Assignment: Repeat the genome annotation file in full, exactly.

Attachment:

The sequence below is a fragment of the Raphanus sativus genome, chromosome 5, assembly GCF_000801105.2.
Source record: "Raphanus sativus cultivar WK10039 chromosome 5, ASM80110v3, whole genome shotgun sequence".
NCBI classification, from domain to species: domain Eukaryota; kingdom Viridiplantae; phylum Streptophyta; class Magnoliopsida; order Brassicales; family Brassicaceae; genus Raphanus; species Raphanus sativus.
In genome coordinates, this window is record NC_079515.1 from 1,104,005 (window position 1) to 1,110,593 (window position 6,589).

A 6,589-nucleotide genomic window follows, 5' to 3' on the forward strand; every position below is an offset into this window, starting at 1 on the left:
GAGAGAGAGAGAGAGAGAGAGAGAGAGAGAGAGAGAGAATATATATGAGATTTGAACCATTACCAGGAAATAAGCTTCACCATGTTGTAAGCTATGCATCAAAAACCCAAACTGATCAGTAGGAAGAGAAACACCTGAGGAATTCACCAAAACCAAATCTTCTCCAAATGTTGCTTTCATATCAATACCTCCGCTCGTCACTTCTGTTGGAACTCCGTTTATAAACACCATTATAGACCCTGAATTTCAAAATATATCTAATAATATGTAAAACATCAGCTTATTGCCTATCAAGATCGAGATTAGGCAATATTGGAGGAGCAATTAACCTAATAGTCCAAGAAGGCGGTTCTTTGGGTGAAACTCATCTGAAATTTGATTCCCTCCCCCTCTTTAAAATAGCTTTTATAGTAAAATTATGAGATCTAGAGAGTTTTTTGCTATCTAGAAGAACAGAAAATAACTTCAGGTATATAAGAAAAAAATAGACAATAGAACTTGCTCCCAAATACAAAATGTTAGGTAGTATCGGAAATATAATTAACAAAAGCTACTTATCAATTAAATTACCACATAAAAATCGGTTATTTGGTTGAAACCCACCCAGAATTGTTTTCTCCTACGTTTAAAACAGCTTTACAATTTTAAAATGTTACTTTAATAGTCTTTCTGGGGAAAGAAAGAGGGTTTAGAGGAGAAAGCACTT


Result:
The sequence below is a fragment of the Raphanus sativus genome, chromosome 5, assembly GCF_000801105.2.
Source record: "Raphanus sativus cultivar WK10039 chromosome 5, ASM80110v3, whole genome shotgun sequence".
NCBI classification, from domain to species: domain Eukaryota; kingdom Viridiplantae; phylum Streptophyta; class Magnoliopsida; order Brassicales; family Brassicaceae; genus Raphanus; species Raphanus sativus.
In genome coordinates, this window is record NC_079515.1 from 1,104,005 (window position 1) to 1,110,593 (window position 6,589).

A 6,589-nucleotide genomic window follows, 5' to 3' on the forward strand; every position below is an offset into this window, starting at 1 on the left:
GAGAGAGAGAGAGAGAGAGAGAGAGAGAGAGAGAGAGAATATATATGAGATTTGAACCATTACCAGGAAATAAGCTTCACCATGTTGTAAGCTATGCATCAAAAACCCAAACTGATCAGTAGGAAGAGAAACACCTGAGGAATTCACCAAAACCAAATCTTCTCCAAATGTTGCTTTCATATCAATACCTCCGCTCGTCACTTCTGTTGGAACTCCGTTTATAAACACCATTATAGACCCTGAATTTCAAAATATATCTAATAATATGTAAAACATCAGCTTATTGCCTATCAAGATCGAGATTAGGCAATATTGGAGGAGCAATTAACCTAATAGTCCAAGAAGGCGGTTCTTTGGGTGAAACTCATCTGAAATTTGATTCCCTCCCCCTCTTTAAAATAGCTTTTATAGTAAAATTATGAGATCTAGAGAGTTTTTTGCTATCTAGAAGAACAGAAAATAACTTCAGGTATATAAGAAAAAAATAGACAATAGAACTTGCTCCCAAATACAAAATGTTAGGTAGTATCGGAAATATAATTAACAAAAGCTACTTATCAATTAAATTACCACATAAAAATCGGTTATTTGGTTGAAACCCACCCAGAATTGTTTTCTCCTACGTTTAAAACAGCTTTACAATTTTAAAATGTTACTTTAATAGTCTTTCTGGGGAAAGAAAGAGGGTTTAGAGGAGAAAGCACTT